The Ack Option tab defines how alarms should be acknowledged by this connection, or if this connection should be allowed to acknowledge alarms at all. Select “Ack on Any Reply” and when WIN-911 receives a reply from this connection about an alarm, WIN-911 will acknowledge the alarm. Select “Ack with Password” to require a specific phrase be present in the reply message. There are a few more settings available for you to configure, but they are not necessary. For the full documentation regarding Email Connections, see the WIN-911 Email manual. Save the Connection and we’ll move on to configuring your escalation rules.
The Dispatcher module is responsible for accepting alarms from data sources, running your escalation rules to determine who should receive those alarm messages and when. It sends these messages out to the appropriate notification module, which will, in turn, send them to their final destinations.
Strategies are simply a list of events and how WIN-911 should respond to those events. Find Strategies by navigating to Notification > Strategies.
The Default Strategy will send every alarm to every connection configured in your WIN-911 system and send every update about every alarm to every user who previously received a message about the alarm. It will stop sending messages after the alarm is Terminal. An alarm is considered Terminal when it is inactive and acknowledged. The Strategy only has three rules, formally called Policies, which define this behavior.
Initial Event -> Start Tactic “Notify All”
Any Alarm State Change -> Re-Notify
Alarm Becomes Terminal -> Stop Strategy
The first rule means that when the initial alarm is received, WIN-911 should start a Tactic called “Notify All.” The Tactic determines who should actually be notified for an event. The “Notify All” Tactic tells WIN-911 to notify every connection configured in the system about the alarm. When it does so, it takes into account the Schedule defined for the connection. If the connection is on-duty, the alarm will be sent, if it is off-duty, the connection will be passed over. We’ll talk more about Tactics later.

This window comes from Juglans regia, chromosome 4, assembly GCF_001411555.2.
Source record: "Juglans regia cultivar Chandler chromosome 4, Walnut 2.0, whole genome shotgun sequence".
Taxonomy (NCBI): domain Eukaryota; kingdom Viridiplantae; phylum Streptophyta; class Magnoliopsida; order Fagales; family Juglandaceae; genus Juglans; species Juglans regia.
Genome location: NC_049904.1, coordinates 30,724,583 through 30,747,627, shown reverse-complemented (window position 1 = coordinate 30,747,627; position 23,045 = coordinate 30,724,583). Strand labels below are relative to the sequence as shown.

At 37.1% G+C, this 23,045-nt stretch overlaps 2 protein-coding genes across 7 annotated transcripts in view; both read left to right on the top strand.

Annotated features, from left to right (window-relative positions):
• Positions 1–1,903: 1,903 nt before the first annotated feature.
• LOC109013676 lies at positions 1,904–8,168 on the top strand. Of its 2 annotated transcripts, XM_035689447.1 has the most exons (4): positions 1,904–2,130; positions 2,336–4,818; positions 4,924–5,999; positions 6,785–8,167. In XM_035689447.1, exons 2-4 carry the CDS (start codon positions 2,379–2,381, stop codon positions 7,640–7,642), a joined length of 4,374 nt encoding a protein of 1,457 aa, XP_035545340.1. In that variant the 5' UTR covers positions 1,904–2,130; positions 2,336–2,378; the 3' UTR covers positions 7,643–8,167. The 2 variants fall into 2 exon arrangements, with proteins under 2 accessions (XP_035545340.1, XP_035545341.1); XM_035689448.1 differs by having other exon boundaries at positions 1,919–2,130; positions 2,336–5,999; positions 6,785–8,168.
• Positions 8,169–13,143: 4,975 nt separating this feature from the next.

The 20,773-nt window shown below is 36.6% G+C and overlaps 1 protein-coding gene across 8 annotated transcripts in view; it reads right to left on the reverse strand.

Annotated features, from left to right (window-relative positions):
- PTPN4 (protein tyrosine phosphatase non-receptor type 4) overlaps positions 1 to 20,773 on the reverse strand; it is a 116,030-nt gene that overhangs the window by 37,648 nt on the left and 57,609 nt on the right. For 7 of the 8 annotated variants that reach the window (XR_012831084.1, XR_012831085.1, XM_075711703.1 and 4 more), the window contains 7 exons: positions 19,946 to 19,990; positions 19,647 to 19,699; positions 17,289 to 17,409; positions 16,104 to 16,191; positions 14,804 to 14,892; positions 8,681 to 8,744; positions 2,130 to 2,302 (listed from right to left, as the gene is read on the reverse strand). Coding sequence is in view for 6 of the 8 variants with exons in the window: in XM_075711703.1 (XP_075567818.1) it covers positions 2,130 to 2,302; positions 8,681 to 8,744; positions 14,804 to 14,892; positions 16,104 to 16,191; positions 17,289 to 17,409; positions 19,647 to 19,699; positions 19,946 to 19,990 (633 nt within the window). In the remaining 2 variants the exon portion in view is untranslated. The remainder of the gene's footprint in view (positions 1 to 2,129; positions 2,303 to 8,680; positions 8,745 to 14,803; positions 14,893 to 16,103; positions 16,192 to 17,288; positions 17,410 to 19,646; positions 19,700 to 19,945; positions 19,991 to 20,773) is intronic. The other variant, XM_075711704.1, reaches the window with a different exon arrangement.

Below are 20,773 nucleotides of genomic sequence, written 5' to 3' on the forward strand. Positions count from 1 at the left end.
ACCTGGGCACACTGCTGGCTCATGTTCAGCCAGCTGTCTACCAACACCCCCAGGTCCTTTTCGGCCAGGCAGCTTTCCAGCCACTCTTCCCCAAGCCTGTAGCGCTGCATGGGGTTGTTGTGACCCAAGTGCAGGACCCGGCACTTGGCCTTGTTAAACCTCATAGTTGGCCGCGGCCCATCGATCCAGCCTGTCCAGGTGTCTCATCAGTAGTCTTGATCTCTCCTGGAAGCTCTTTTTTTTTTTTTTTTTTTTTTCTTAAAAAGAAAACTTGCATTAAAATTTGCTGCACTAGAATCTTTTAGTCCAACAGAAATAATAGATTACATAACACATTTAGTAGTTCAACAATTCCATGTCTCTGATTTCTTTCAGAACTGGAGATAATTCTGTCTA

The second rule says that when any state change is received for the alarm, WIN-911 should send a message to anyone who previously received a message regarding the alarm. An alarm is considered to have changed state when either the active or acknowledged state changes.
The last rule says that when the alarm is both active and acknowledged, it should stop processing the strategy rules for the alarm. This ends the life cycle of the alarm.
There are two types of Tactics, Basic and Advanced. Basic Tactics are simply a list of connections. When a Basic Tactic is started, everyone on the list is notified. Basic Tactics are easy to configure, and correspondingly, offer less flexibility regarding notification. That said, they meet the majority of users’ needs and have the added benefit of being quite easy to maintain.
Advanced Tactics are essentially flow charts which determine who should hear about an alarm. Each block in the chart represent either an action to be taken or a decision to be made. These actions are generally Notification Blocks. Notification Blocks send messages to the connections specified in the block. You may also place a Role in a Notification Block. When you do this, any connection which has that Role attached, will be notified. Decision Blocks allow the chart to branch, decisions may be made based on properties of the alarm or the amount of time the tactic has been executing. Advanced Tactics are quite powerful and quite nuanced. A full discussion on them can be found in the Dispatcher manual. You may have noticed that we haven’t configured anything on the Dispatcher yet. We’ll go ahead and stick with the Default Strategy for now, and move the discussion along to the OPC module.
Configure Data Sources
WIN-911 needs to know where to look for your alarms, or in the case of OPC DA, where to access your data so it can generate alarms based on the information it’s provided. This point is an important one, so I’ll state it plainly. Alarms are configured in WIN-911 for OPC DA data sources and WIN-911 determines when a specific alarm condition exists. Other Data Sources, like iFIX, CIMPLICITY and FactoryTalk determine when an alarm condition exists and pass that information onto WIN-911. This means that, with the exception of OPC DA, all of your alarm maintenance remains in your SCADA where it belongs. The remainder of this guide will assume that you have a locally installed OPC DA server and at least one digital point configured in that server.